A 7.0-magnitude earthquake tonight jolted popular tourist destination of Jiuzhaigou in China's southwestern Sichuan Province, killing at least five people and injuring more than 60, the state media reported.
Officials, however, feared the death toll could be much higher as rescue work peaks tomorrow morning.
Citing a statement issued by the China Earthquake Networks Centre (CENC), the state-run Xinhua news agency reported that the quake occurred around 9.19 PM (local time) and struck at a depth of 20 kilometres.
State-run television confirmed that five people were killed and more than 60 injured in the quake.
All the dead were tourists, it said.
The condition of 30 injured was stated to be serious.
At least 106 aftershocks were recorded as of 11 PM (local time), according to the CENC.
A total of 610 fire officers and soldiers, and eight sniffer dogs were dispatched to the scene after the quake, Xinhua reported.
The China Earthquake Administration has activated level-I emergency response procedures following the earthquake.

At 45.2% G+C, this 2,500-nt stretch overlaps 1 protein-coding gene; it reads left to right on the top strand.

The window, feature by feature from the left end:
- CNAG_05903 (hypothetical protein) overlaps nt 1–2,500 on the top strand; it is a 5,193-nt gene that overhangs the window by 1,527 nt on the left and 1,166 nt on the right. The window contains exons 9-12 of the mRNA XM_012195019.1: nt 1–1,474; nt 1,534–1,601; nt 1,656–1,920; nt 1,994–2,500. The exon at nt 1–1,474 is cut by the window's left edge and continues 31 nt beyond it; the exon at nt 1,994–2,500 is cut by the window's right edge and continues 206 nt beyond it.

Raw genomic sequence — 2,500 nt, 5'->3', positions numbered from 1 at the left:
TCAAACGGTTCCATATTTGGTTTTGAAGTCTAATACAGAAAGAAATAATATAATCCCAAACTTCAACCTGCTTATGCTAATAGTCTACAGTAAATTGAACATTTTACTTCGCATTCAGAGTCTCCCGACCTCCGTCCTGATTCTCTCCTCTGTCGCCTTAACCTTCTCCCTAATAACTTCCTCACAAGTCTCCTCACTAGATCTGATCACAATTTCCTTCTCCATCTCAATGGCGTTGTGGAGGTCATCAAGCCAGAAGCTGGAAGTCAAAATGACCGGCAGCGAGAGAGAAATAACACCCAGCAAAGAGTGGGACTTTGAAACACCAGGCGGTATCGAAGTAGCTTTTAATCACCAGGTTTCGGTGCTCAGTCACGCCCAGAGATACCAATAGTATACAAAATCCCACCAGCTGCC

China has a four-level earthquake emergency response system, with level-I being the top.
Work teams have been sent to the affected area to carry out emergency operations, the local administration said.
An employee at the Jiuzhaigou National Park said homes had collapsed in one of the valleys, and buildings were being evacuated, according to a report.
The park said it had 38,799 visitors today.
Jiuzhaigou, or Jiuzhai Valley, is a national park known for spectacular waterfalls and karst formations. More than 34,000 people visited the tourist attraction today.
Photos posted on social media showed shattered windows, damaged walls and people standing out on streets.
Sangey, a staff worker with the popular Jiuzhaigou tourist site, told Xinhua over telephone that some houses in the scenic spot collapsed and authorities are organising young people to help evacuate residents.
Li Changyong, head of the Jiuzhaigou county health and family planning bureau, said the quake was strongly felt in the county seat, 35 km from the epicentre, and many residents rushed outside their buildings.
Yu Qian, a local taxation bureau official, said she felt strong tremor in her home on the fifth floor.
Yu said the power was cut off in her neighbourhood and quake disrupted telephone service linking the scenic area where some of her colleagues worked and lived.
The quake was also strongly felt in the provincial capital Chengdu, about 300 km south of the epicentre.
The quake also disrupted railway services. The Sichuan railway bureau suspended 14 trains.
(This story has not been edited by Business Standard staff and is auto-generated from a syndicated feed.)